The Power of Words and Wisdom

We’re still talking about words and the power of the tongue to produce life and death.

As I mentioned previously, this is an area in which the Lord is working with me, and I’ve found that I’ve had to do a lot of internal cleansing. While I don’t consider myself a hateful person, I sometimes forget the subtlety of what I say (or even don’t say) and the implications that can pollute my spirit and soul.

Today I want to talk about the spiritual growth aspect of speaking life and blessing to others, and specifically how refraining from negative words and, instead, speaking kind, encouraging, loving words to others can bring you wisdom.

Proverbs 11:12 says: “Whoever derides their neighbor has no sense, but the one who has understanding holds their tongue.” Leave it to Proverbs to just say it. Proverbs itself is part of the Biblical genre of “Wisdom Literature,” and MacArthur’s Commentary refers to the second clause in the quote as the “silence of the wise,” and so it makes a lot of sense that silence is a trait of human wisdom. And yet, how often do people go off half-baked, making comments about something when they don’t have all the facts or when it’s really none of their business or concern? How often do people speak only to fill spaces in conversation? How often do public figures get into trouble, simply due to their perceived need to constantly comment on every little thing?

Proverbs 12:18 gives us an idea of what happens when we don’t heed Proverbs 11:12, and the benefits of using words – when necessary – to encourage and uplift. Verse 12:18 states: “The words of the reckless pierce like swords, but the tongue of the wise brings healing.” There’s a bit of a chicken and egg thing going on here (do you hold your tongue because you are already wise, or does holding your tongue make you wise?), but it’s been my own experience that wisdom is not necessarily a trait of the young; instead, we all grow into it. Accordingly, if we spend as much time as possible listening and holding our tongues, we’ll gain wisdom. And wisdom, in turn, will allow us to use our words in the right way.

Whenever I’m thinking about wisdom, I naturally think about Solomon. When God said to Solomon, “Ask for whatever you want me to give you,” Solomon replied that what he wanted most of all was a discerning heart – the wisdom “to distinguish between right and wrong.” And God answered: “Since you have asked for this and not for long life or wealth for yourself, nor have asked for the death of your enemies but for discernment in administering justice, I will do what you have asked. I will give you a wise and discerning heart, so that there will never have been anyone like you, nor will there ever be. Moreover, I will give you what you have not asked for—both wealth and honor—so that in your lifetime you will have no equal among kings.” (1 Kings 3:4-13) I believe that wisdom is an essential trait of God, and when we seek wisdom – and especially the wisdom to know God’s will and to do it – we come ever closer to the Christ-like creation that God intended to populate his Kingdom. Wisdom is holy and lovely to our Lord, and when we ask for such holy and lovely things, the Lord will bless us beyond what we seek. And the wisdom that illuminates God’s will can be the foundation for our lives; it helps us both in the natural and the supernatural realms.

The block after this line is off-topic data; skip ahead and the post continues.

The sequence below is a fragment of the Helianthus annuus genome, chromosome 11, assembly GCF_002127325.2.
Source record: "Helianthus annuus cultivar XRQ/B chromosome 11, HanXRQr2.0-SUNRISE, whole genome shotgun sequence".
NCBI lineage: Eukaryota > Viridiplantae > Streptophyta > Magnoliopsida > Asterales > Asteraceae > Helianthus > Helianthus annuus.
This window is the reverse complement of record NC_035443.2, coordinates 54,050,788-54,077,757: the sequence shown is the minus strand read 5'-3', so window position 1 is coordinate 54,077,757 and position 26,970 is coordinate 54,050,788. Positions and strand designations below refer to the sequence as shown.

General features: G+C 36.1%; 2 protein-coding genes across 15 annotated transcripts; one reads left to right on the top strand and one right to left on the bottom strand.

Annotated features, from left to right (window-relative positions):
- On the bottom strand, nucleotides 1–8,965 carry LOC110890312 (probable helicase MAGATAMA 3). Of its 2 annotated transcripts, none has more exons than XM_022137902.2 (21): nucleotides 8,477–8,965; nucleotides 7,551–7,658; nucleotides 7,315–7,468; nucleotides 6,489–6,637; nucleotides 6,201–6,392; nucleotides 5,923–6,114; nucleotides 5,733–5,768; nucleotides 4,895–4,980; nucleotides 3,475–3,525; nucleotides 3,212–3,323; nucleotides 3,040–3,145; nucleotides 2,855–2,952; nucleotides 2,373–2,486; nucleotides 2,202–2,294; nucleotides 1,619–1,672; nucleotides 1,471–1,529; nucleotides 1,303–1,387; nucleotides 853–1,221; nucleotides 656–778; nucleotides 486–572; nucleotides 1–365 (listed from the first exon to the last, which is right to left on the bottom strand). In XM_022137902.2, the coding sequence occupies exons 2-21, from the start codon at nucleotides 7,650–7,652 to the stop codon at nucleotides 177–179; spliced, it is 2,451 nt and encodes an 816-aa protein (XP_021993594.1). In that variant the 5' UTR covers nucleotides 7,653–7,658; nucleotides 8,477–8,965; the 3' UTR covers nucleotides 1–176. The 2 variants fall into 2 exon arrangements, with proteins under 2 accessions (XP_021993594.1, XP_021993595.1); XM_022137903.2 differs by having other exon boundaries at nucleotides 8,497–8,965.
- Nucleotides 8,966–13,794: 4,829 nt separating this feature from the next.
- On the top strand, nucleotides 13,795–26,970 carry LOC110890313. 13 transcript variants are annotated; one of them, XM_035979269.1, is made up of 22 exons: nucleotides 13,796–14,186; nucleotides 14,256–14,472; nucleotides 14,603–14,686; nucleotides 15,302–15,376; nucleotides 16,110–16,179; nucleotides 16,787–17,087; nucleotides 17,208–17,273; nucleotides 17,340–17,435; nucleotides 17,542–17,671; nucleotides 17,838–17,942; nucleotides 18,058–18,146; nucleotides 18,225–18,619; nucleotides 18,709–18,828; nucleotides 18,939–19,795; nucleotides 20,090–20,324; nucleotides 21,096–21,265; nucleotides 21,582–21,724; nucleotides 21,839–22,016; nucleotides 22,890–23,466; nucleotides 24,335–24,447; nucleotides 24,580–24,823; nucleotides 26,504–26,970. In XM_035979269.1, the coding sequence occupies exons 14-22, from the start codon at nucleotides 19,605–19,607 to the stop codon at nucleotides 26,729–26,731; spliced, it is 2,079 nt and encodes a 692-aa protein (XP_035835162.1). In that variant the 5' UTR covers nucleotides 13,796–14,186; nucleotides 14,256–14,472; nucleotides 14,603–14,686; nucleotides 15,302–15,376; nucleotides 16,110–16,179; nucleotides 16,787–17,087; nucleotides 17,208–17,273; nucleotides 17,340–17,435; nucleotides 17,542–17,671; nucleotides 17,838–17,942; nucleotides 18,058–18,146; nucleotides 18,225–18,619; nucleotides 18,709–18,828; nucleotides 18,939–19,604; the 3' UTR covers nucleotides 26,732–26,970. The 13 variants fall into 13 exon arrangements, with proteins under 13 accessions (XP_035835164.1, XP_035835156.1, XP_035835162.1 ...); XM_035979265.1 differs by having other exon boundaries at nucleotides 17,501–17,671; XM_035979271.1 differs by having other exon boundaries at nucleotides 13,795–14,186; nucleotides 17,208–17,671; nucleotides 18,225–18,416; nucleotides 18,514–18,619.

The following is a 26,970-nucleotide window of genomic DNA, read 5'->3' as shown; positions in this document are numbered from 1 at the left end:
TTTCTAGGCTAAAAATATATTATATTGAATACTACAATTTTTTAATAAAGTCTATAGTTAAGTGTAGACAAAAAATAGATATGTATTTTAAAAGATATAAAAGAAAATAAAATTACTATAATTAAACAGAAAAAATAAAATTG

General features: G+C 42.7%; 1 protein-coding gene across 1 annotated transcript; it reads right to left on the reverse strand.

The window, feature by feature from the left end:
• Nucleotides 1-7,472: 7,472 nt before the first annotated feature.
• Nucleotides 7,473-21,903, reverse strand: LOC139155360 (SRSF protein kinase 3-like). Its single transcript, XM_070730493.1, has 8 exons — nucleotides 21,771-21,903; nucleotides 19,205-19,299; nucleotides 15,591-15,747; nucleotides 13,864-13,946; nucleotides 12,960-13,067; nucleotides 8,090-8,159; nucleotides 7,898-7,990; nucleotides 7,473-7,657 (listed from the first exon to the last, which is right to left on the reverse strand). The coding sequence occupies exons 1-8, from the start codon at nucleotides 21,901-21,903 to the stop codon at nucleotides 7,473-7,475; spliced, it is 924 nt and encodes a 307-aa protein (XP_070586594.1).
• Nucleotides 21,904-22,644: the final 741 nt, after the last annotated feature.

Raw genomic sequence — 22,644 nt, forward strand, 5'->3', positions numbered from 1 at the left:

Indeed, in the New Testament, James states: “If any of you lacks wisdom, you should ask God, who gives generously to all without finding fault, and it will be given to you.” James 1:5. Explaining this passage, MacArthur writes, “James’ Jewish audience recognized [wisdom] as the understanding and practical skill that was necessary to live life to God’s glory. It was not a wisdom of philosophical speculation, but the wisdom contained in the pure and peaceable absolutes of God’s will revealed in His Word and lived out.”

Together, these passages on wisdom teach us that God wants us to have it. Thus, we should ask for supernatural wisdom (for wisdom is a necessary trait of God) while we develop our natural wisdom by listening to others and watching our words. Using Jesus as our example, we can easily overcome the natural. And as followers of Jesus, we are indwelt with the Holy Spirit, who can help us with all things supernatural.

ACTION: Once again, ask for revelation and wisdom. Specifically, ask for wisdom to see and do God’s will, to perceive strongholds (areas with strong negative holds on us and our behavior) and to break these strongholds and cancel their grip on you. Ask the Lord for wisdom in how you use your words. Ask Him to help you see the words associated with any incorrect, polluted, and “religious” theology and to give you revelation into the Truth of Jesus Christ. Finally, thank the Lord for an open mind, heart, and spirit to hear new and refined wisdom.

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